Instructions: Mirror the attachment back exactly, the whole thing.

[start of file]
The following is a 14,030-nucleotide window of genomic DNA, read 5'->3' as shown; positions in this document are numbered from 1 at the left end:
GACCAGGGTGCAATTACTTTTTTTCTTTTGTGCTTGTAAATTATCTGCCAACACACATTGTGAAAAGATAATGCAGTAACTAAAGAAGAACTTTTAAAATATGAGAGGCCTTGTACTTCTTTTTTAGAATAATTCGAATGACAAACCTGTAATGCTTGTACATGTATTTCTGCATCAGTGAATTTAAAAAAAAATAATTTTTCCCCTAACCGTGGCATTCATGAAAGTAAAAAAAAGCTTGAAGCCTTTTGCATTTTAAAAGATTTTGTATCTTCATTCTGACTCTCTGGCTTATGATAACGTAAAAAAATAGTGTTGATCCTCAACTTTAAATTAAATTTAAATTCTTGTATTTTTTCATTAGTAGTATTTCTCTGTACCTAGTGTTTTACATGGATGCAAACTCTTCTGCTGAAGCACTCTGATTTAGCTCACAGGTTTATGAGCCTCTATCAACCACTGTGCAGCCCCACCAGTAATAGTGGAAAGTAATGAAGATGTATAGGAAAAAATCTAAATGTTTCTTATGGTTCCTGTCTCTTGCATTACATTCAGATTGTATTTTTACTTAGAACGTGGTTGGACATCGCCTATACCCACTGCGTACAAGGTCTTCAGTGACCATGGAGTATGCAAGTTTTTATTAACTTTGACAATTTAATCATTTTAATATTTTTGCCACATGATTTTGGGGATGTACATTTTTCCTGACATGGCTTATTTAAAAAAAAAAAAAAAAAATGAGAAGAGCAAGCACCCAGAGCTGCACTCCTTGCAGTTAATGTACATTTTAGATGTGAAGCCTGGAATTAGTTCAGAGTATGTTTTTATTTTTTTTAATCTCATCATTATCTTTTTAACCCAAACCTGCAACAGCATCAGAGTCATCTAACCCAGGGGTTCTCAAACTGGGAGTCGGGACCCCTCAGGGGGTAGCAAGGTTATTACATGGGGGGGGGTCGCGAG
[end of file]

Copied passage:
The following is a 14,030-nucleotide window of genomic DNA, read 5'->3' as shown; positions in this document are numbered from 1 at the left end:
GACCAGGGTGCAATTACTTTTTTTCTTTTGTGCTTGTAAATTATCTGCCAACACACATTGTGAAAAGATAATGCAGTAACTAAAGAAGAACTTTTAAAATATGAGAGGCCTTGTACTTCTTTTTTAGAATAATTCGAATGACAAACCTGTAATGCTTGTACATGTATTTCTGCATCAGTGAATTTAAAAAAAAATAATTTTTCCCCTAACCGTGGCATTCATGAAAGTAAAAAAAAGCTTGAAGCCTTTTGCATTTTAAAAGATTTTGTATCTTCATTCTGACTCTCTGGCTTATGATAACGTAAAAAAATAGTGTTGATCCTCAACTTTAAATTAAATTTAAATTCTTGTATTTTTTCATTAGTAGTATTTCTCTGTACCTAGTGTTTTACATGGATGCAAACTCTTCTGCTGAAGCACTCTGATTTAGCTCACAGGTTTATGAGCCTCTATCAACCACTGTGCAGCCCCACCAGTAATAGTGGAAAGTAATGAAGATGTATAGGAAAAAATCTAAATGTTTCTTATGGTTCCTGTCTCTTGCATTACATTCAGATTGTATTTTTACTTAGAACGTGGTTGGACATCGCCTATACCCACTGCGTACAAGGTCTTCAGTGACCATGGAGTATGCAAGTTTTTATTAACTTTGACAATTTAATCATTTTAATATTTTTGCCACATGATTTTGGGGATGTACATTTTTCCTGACATGGCTTATTTAAAAAAAAAAAAAAAAAATGAGAAGAGCAAGCACCCAGAGCTGCACTCCTTGCAGTTAATGTACATTTTAGATGTGAAGCCTGGAATTAGTTCAGAGTATGTTTTTATTTTTTTTAATCTCATCATTATCTTTTTAACCCAAACCTGCAACAGCATCAGAGTCATCTAACCCAGGGGTTCTCAAACTGGGAGTCGGGACCCCTCAGGGGGTAGCAAGGTTATTACATGGGGGGGGGTCGCGAG